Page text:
Recent success of pre-trained language models (LMs) has spurred widespread interest in the language capabilities that they possess. However, efforts to understand whether LM representations are useful for symbolic reasoning tasks have been limited and scattered. In this work, we propose eight reasoning tasks, which conceptually require operations such as comparison, conjunction, and composition. A fundamental challenge is to understand whether the performance of a LM on a task should be attributed to the pre-trained representations or to the process of fine-tuning on the task data. To address this, we propose an evaluation protocol that includes both zero-shot evaluation (no fine-tuning), as well as comparing the learning curve of a fine-tuned LM to the learning curve of multiple controls, which paints a rich picture of the LM capabilities. Our main findings are that: (a) different LMs exhibit qualitatively different reasoning abilities, e.g., RoBERTa succeeds in reasoning tasks where BERT fails completely; (b) LMs do not reason in an abstract manner and are context-dependent, e.g., while RoBERTa can compare ages, it can do so only when the ages are in the typical range of human ages; (c) On half of our reasoning tasks all models fail completely. Our findings and infrastructure can help future work on designing new datasets, models and objective functions for pre-training.
There is a growing interest and literature on intrinsic motivations and open-ended learning in both cognitive robotics and machine learning on one side, and in psychology and neuroscience on the other. This paper aims to review some relevant contributions from the two literature threads and to draw links between them. To this purpose, the paper starts by defining intrinsic motivations and by presenting a computationally-driven theoretical taxonomy of their different types. Then it presents relevant contributions from the psychological and neuroscientific literature related to intrinsic motivations, interpreting them based on the grid, and elucidates the mechanisms and functions they play in animals and humans. Endowed with such concepts and their biological underpinnings, the paper next presents a selection of models from cognitive robotics and machine learning that computationally operationalise the concepts of intrinsic motivations and links them to biology concepts. The contribution finally presents some of the open challenges of the field from both the psychological/neuroscientific and computational perspectives.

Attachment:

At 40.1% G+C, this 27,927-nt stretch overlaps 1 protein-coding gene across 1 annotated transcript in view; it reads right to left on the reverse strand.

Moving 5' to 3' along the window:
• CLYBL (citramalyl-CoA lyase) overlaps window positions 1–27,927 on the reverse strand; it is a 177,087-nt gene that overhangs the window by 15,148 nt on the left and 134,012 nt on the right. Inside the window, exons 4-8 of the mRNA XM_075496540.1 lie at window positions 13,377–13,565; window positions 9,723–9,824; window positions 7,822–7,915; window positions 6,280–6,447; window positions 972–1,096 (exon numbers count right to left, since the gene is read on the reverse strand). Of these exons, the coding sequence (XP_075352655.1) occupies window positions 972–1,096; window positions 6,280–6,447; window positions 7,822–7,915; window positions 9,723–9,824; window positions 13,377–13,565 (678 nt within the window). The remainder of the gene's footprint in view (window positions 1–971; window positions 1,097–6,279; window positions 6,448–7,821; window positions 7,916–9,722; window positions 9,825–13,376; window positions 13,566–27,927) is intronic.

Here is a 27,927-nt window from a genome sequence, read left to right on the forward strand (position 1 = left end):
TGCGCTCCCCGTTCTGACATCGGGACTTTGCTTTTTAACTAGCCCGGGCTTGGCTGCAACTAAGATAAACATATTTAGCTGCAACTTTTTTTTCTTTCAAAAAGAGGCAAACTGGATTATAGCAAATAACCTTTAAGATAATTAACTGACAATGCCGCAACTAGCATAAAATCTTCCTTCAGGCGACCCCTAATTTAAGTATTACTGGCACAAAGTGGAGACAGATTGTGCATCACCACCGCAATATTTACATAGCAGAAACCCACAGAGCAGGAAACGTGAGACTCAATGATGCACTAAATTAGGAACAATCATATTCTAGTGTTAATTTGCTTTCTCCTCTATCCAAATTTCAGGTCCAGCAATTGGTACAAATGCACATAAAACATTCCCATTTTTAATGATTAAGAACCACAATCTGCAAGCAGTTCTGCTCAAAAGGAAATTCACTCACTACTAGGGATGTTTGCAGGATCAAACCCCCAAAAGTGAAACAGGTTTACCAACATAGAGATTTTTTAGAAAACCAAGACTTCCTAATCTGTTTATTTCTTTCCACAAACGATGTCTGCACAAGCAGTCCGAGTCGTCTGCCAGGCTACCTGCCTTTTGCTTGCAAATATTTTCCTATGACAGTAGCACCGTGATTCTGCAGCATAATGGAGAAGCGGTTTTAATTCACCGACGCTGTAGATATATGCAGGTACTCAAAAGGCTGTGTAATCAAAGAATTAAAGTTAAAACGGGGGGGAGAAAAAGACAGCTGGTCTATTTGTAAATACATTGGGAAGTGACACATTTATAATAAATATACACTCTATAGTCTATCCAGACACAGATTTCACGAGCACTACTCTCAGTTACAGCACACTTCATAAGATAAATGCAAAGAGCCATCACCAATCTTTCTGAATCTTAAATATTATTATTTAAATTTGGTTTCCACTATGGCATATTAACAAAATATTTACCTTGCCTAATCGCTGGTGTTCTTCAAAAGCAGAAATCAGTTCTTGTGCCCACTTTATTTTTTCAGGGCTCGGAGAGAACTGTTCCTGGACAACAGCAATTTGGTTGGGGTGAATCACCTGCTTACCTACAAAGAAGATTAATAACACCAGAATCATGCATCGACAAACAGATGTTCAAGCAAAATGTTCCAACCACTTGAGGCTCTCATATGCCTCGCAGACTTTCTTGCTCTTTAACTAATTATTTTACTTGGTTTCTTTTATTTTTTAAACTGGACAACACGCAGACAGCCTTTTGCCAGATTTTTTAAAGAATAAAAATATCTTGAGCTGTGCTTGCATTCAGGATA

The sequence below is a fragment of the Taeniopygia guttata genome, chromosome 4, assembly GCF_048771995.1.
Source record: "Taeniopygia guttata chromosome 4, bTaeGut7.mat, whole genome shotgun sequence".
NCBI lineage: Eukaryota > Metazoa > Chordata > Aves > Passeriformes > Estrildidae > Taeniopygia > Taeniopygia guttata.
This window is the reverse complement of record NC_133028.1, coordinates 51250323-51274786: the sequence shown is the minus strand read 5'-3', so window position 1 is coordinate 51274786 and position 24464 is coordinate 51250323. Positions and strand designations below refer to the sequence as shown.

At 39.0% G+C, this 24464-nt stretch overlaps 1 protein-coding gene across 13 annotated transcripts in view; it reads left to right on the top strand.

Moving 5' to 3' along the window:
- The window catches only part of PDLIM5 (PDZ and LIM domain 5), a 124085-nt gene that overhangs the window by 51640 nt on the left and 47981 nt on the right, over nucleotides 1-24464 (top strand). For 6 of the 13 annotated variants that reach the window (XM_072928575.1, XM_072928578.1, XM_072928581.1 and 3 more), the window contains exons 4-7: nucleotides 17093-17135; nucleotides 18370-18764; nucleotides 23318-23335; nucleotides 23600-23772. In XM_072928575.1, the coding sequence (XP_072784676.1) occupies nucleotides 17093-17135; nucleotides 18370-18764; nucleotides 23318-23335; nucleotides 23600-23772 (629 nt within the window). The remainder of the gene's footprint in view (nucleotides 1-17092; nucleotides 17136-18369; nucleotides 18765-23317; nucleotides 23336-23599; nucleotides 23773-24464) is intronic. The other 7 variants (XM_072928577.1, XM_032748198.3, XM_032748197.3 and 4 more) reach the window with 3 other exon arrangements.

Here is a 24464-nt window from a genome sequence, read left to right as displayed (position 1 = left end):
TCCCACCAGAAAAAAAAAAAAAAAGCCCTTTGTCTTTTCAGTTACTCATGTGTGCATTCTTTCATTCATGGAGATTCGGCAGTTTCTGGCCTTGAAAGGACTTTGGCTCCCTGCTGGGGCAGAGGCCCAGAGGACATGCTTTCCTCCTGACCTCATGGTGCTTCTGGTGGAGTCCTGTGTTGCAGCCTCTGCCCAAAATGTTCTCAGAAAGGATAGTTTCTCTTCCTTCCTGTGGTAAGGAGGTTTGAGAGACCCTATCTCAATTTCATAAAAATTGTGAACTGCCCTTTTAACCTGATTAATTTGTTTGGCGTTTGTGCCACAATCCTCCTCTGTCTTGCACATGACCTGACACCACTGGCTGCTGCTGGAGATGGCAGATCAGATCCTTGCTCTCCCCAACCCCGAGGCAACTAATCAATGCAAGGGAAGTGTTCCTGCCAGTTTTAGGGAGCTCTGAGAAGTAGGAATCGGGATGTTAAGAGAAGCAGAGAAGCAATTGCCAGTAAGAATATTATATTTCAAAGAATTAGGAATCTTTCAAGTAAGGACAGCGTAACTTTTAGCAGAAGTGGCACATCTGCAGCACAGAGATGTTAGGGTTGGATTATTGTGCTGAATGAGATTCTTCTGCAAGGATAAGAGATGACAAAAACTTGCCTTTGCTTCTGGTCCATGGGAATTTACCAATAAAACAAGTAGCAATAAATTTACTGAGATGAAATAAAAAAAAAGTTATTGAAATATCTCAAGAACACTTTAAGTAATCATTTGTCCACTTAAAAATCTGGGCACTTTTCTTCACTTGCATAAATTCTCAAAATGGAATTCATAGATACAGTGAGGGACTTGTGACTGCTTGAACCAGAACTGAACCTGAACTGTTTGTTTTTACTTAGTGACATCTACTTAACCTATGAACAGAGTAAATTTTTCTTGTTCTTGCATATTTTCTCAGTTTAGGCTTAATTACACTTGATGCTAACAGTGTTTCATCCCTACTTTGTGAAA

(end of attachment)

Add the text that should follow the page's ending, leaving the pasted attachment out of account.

--There has been a growing concern about the fairness of decision-making systems based on machine learning. The shortage of labeled data has been always a challenging problem facing machine learning based systems. In such scenarios, semi-supervised learning has shown to be an effective way of exploiting unlabeled data to improve upon the performance of model. Notably, unlabeled data do not contain label information which itself can be a significant source of bias in training machine learning systems. This inspired us to tackle the challenge of fairness by formulating the problem in a semi-supervised framework. In this paper, we propose a semi-supervised algorithm using neural networks benefiting from unlabeled data to not just improve the performance but also improve the fairness of the decision-making process. The proposed model, called SSFair, exploits the information in the unlabeled data to mitigate the bias in the training data.
We have proposed going beyond traditional ontologies to use rich semantics implemented in programming languages for modeling. In this paper, we discuss the application of executable semantic models to two examples, first a structured definition of a waterfall and second the cardiopulmonary system. We examine the components of these models and the way those components interact. Ultimately, such models should provide the basis for direct representation.
Many theories, based on neuroscientific and psychological empirical evidence and on computational concepts, have been elaborated to explain the emergence of consciousness in the central nervous system. These theories propose key fundamental mechanisms to explain consciousness, but they only partially connect such mechanisms to the possible functional and adaptive role of consciousness. Recently, some cognitive and neuroscientific models try to solve this gap by linking consciousness to various aspects of goal-directed behaviour, the pivotal cognitive process that allows mammals to flexibly act in challenging environments. Here we propose the Representation Internal-Manipulation (RIM) theory of consciousness, a theory that links the main elements of consciousness theories to components and functions of goal-directed behaviour, ascribing a central role for consciousness to the goal-directed manipulation of internal representations. This manipulation relies on four specific computational operations to perform the flexible internal adaptation of all key elements of goal-directed computation, from the representations of objects to those of goals, actions, and plans. Finally, we propose the concept of `manipulation agency' relating the sense of agency to the internal manipulation of representations. This allows us to propose that the subjective experience of consciousness is associated to the human capacity to generate and control a simulated internal reality that is vividly perceived and felt through the same perceptual and emotional mechanisms used to tackle the external world.